Chromis torquata, A Distinctive New Damselfish From Mauritius

by | Jul 3, 2018 | Fish | 0 comments

Chromis torquata, from Réunion. Credit: zsispeo

With its piercing orange eyes and a bold “collar” behind the head, the newly described
Chromis torquata is a relatively easy fish to identify, which makes its a bit surprising that it took so long to get recognized. The species has even been exported into the aquarium trade, but such specimens have invariably been mistaken for its close relative, the Doublebar Chromis (Chromis opercularis).

The two species are, however, easily told apart. The eyes of C. torquata have a bright orange iris, while those of C. opercularis (and the closely related C. xanthura and C. anadema) are mostly dark, with only a thin yellow ring surrounding the pupil. The Doublebar Chromis is named for the pair of dark bars edging the operculum and preoperculum, but the preopurcular bar is largely absent in C. torquata, while the opercular bar is dramatically thickened. Juveniles, as is typical for this group, have yellow margins to the posterior fins, contrasting against a bluish body.

Juvenile Chromis torquata from Mauritius. Credit: DeJong Marinelife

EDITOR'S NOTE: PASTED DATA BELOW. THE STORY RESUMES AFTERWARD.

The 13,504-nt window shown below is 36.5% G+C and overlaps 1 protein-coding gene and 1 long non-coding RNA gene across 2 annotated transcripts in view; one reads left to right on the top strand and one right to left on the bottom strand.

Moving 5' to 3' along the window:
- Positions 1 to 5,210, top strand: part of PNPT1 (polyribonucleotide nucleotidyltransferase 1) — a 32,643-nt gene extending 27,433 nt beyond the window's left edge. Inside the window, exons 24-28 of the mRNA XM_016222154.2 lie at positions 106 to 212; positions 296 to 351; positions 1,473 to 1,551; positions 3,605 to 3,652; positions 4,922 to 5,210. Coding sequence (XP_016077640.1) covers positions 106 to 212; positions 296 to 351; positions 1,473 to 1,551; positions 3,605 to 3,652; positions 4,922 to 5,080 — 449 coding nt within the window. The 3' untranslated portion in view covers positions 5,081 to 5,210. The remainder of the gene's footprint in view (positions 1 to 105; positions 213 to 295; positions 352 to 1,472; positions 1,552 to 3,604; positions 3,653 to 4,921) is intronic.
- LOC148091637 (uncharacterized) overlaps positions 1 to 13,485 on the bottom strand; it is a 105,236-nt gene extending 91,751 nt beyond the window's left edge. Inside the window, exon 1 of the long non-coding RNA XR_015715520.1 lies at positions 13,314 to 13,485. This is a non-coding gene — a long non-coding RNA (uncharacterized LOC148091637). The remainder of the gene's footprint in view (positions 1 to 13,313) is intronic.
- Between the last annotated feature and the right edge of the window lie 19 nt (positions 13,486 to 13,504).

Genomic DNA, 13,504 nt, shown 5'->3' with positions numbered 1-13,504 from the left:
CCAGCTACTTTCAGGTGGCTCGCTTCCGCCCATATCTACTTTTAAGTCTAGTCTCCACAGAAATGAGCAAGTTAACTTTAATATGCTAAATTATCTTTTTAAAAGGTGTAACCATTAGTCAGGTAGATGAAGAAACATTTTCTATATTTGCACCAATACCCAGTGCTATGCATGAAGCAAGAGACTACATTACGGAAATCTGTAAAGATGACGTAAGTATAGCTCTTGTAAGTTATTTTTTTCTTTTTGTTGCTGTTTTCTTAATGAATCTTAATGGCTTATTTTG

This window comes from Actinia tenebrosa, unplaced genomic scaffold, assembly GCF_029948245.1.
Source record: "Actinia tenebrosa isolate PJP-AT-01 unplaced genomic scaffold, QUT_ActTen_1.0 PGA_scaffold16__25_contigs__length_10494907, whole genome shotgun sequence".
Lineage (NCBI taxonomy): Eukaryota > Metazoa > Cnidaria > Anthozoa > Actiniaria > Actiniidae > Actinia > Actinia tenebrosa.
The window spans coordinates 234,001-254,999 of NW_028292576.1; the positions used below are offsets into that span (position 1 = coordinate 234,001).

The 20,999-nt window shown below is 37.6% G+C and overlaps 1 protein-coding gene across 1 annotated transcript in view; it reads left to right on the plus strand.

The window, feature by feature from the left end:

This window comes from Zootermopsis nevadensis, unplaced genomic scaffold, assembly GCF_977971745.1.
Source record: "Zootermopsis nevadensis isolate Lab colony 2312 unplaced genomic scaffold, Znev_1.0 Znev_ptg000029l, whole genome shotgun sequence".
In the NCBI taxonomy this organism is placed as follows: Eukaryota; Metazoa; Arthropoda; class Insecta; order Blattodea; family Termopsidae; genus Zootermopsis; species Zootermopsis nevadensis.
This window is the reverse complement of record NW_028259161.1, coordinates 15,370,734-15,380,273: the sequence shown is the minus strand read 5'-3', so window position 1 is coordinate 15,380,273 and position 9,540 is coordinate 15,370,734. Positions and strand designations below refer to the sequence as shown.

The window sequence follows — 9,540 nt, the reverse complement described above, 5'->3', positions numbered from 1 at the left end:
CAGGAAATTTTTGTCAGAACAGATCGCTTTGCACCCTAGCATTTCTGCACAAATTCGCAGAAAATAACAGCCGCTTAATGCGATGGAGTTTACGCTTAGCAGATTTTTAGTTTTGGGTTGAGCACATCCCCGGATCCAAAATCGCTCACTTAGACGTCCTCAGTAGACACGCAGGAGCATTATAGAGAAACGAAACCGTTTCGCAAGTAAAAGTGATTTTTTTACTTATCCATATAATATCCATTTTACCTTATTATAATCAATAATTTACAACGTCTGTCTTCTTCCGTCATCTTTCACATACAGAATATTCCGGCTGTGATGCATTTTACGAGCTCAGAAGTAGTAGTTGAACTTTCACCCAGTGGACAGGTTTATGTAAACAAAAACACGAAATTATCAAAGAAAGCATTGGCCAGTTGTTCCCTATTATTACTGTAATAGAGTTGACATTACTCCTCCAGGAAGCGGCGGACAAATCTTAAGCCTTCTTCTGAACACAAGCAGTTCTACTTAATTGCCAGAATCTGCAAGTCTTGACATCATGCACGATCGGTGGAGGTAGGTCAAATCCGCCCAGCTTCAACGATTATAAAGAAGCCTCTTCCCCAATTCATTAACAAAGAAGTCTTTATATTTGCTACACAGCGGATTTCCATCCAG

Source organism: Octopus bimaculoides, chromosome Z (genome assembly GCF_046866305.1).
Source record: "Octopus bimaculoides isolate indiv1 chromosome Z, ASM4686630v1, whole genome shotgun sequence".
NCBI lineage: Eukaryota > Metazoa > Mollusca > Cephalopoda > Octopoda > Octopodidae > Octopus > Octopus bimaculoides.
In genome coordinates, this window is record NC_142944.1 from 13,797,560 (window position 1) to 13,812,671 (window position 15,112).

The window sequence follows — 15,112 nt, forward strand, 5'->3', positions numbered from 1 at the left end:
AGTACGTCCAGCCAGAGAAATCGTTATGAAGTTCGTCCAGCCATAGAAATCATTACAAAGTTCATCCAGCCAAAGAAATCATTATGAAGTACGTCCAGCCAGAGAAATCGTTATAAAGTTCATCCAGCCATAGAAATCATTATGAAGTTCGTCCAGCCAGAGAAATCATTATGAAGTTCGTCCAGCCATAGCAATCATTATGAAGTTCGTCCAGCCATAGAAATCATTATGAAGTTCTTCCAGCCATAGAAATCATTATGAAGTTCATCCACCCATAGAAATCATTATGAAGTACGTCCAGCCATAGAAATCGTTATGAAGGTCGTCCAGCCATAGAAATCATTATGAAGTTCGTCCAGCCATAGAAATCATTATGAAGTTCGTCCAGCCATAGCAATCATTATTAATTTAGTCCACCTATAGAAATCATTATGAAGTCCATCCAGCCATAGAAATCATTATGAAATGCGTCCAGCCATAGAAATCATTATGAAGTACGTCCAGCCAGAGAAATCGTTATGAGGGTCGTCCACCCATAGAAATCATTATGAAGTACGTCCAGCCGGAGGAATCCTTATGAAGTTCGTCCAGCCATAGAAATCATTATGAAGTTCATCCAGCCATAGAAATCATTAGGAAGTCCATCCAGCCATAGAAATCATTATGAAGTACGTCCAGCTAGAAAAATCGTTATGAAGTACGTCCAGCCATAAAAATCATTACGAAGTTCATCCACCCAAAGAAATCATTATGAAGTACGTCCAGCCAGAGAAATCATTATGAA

This new species is described from Mauritius in the Indian Ocean, but photos also show it to be present at nearby Réunion. Elsewhere in the Indian Ocean, it appears to be replaced by
C. opercularis, while C. xanthura and the recently named C. anadema occur in the Pacific. The unusual epithet of this fish derives from the Latin torquatus, meaning “adorned with a necklace or collar”, in obvious reference to the dark bar.

Chromis torquata, from Réunion. Credit: zsispeo


  • Allen, G.R. (2018): Chromis torquata, a new species of damselfish (Pomacentridae) from Mauritius and Réunion. aqua, International Journal of Ichthyology, 24 (1): 15-22.
  • Joe Rowlett

    Joe is classically trained in the zoological arts and sciences, with a particular focus on the esoterica of invertebrate taxonomy and evolution. He’s written for several aquarium publications and for many years lorded over the marinelife at Chicago’s venerable Old Town Aquarium. He currently studies prairie insect ecology at the Field Museum of Natural History and fish phylogenetics at the University of Chicago.


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